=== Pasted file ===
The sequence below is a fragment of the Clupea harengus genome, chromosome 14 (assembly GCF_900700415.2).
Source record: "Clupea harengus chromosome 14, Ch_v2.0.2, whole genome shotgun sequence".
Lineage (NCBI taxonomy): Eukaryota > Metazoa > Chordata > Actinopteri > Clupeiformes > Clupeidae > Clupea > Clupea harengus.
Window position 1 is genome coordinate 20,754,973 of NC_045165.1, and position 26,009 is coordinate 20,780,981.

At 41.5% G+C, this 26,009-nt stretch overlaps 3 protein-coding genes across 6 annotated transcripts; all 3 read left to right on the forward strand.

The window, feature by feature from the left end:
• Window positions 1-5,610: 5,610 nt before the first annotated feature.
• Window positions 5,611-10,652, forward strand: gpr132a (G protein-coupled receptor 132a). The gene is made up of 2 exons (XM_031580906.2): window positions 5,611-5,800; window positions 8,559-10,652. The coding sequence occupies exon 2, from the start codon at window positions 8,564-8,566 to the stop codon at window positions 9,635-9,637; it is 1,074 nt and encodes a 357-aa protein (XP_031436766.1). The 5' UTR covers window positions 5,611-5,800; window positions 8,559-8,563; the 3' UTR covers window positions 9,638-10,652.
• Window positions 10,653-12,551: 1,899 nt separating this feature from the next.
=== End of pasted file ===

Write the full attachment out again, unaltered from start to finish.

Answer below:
The sequence below is a fragment of the Clupea harengus genome, chromosome 14 (assembly GCF_900700415.2).
Source record: "Clupea harengus chromosome 14, Ch_v2.0.2, whole genome shotgun sequence".
Lineage (NCBI taxonomy): Eukaryota > Metazoa > Chordata > Actinopteri > Clupeiformes > Clupeidae > Clupea > Clupea harengus.
Window position 1 is genome coordinate 20,754,973 of NC_045165.1, and position 26,009 is coordinate 20,780,981.

At 41.5% G+C, this 26,009-nt stretch overlaps 3 protein-coding genes across 6 annotated transcripts; all 3 read left to right on the forward strand.

The window, feature by feature from the left end:
• Window positions 1-5,610: 5,610 nt before the first annotated feature.
• Window positions 5,611-10,652, forward strand: gpr132a (G protein-coupled receptor 132a). The gene is made up of 2 exons (XM_031580906.2): window positions 5,611-5,800; window positions 8,559-10,652. The coding sequence occupies exon 2, from the start codon at window positions 8,564-8,566 to the stop codon at window positions 9,635-9,637; it is 1,074 nt and encodes a 357-aa protein (XP_031436766.1). The 5' UTR covers window positions 5,611-5,800; window positions 8,559-8,563; the 3' UTR covers window positions 9,638-10,652.
• Window positions 10,653-12,551: 1,899 nt separating this feature from the next.